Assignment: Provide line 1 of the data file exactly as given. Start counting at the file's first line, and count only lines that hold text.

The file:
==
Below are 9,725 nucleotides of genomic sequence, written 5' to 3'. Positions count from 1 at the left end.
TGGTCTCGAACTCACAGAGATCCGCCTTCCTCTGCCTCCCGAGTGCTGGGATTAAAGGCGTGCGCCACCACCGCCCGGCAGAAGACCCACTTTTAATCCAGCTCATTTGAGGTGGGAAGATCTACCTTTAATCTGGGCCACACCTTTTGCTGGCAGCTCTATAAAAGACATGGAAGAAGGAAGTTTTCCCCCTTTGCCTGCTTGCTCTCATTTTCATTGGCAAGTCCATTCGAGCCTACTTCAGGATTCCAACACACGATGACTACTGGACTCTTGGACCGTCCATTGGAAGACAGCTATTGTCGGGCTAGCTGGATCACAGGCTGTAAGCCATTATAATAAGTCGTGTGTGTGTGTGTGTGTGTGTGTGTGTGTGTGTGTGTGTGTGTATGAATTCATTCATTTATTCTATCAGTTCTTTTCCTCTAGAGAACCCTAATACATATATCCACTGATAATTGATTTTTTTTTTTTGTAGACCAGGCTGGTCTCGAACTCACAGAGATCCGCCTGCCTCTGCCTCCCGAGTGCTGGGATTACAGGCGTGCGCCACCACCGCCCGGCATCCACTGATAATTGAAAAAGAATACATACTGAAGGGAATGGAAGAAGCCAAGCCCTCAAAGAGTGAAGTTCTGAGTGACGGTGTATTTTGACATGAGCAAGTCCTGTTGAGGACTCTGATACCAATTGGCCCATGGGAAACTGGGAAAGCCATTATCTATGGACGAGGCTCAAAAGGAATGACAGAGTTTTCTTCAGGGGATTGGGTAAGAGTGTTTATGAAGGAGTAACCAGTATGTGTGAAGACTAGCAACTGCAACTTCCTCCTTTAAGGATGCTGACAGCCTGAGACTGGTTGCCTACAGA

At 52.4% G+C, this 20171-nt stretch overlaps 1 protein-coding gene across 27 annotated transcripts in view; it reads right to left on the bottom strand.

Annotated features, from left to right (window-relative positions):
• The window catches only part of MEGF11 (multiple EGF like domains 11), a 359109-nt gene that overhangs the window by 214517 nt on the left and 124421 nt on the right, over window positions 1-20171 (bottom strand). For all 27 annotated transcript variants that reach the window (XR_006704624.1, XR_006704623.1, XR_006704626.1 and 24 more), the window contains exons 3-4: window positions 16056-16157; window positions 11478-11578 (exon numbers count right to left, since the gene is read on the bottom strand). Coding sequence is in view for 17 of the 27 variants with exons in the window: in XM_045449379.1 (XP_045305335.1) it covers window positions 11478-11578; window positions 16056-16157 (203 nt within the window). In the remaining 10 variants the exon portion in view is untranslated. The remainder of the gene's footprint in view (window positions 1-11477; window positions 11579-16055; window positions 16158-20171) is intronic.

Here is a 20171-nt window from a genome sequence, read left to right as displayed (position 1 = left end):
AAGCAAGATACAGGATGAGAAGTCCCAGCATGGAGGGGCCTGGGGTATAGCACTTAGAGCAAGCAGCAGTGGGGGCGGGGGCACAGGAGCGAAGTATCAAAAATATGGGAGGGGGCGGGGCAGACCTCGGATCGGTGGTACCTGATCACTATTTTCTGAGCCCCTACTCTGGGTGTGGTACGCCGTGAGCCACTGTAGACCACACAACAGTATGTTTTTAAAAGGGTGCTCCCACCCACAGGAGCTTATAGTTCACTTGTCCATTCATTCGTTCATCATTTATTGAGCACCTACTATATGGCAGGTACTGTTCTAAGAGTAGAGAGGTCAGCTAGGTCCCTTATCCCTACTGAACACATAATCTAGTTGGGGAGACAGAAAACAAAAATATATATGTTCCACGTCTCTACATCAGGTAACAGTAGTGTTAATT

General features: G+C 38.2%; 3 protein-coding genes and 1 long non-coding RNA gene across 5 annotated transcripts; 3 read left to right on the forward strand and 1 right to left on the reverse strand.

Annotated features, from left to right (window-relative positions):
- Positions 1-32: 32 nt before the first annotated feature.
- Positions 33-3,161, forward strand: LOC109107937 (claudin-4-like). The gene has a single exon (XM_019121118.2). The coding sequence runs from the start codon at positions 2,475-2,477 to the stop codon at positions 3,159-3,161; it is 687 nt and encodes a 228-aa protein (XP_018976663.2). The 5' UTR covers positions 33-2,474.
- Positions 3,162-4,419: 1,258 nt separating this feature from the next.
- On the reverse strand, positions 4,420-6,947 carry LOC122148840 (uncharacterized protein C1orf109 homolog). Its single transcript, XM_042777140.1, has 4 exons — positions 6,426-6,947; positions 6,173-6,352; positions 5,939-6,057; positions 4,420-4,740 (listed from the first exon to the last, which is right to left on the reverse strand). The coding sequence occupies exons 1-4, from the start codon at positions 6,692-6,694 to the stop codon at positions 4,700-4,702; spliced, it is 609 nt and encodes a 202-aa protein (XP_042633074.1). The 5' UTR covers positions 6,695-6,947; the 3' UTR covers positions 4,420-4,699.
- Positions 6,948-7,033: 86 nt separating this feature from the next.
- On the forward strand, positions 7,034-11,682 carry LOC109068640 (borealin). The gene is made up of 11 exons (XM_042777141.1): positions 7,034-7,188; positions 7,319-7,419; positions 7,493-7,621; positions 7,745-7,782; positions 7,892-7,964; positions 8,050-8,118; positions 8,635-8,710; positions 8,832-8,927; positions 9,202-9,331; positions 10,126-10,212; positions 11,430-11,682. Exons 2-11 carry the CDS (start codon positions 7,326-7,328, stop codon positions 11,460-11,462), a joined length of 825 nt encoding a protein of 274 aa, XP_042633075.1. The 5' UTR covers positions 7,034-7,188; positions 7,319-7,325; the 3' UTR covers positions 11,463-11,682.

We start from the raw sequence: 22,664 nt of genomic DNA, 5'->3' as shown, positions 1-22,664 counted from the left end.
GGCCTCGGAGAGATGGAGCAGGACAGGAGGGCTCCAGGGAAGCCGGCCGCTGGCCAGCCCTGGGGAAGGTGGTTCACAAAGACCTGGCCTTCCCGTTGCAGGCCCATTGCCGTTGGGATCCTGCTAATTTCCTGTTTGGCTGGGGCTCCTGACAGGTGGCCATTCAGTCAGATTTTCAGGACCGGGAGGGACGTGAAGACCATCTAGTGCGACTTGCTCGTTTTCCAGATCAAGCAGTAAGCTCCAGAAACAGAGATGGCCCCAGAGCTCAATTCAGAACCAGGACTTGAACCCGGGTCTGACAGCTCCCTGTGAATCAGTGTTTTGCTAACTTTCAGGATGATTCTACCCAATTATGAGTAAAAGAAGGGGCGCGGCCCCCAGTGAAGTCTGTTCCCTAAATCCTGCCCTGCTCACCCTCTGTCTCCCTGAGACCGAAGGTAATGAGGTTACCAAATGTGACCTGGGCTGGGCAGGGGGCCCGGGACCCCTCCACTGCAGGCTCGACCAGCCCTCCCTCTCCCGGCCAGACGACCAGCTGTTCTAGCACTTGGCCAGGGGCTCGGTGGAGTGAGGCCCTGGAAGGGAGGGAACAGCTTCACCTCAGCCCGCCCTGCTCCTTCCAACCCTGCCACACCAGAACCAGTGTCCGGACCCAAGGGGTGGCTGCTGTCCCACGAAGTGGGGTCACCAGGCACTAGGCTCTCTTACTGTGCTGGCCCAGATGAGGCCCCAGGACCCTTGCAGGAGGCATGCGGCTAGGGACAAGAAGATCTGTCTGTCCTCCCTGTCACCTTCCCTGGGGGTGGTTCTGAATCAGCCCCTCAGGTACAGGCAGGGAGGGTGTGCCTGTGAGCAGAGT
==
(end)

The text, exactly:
Below are 9,725 nucleotides of genomic sequence, written 5' to 3'. Positions count from 1 at the left end.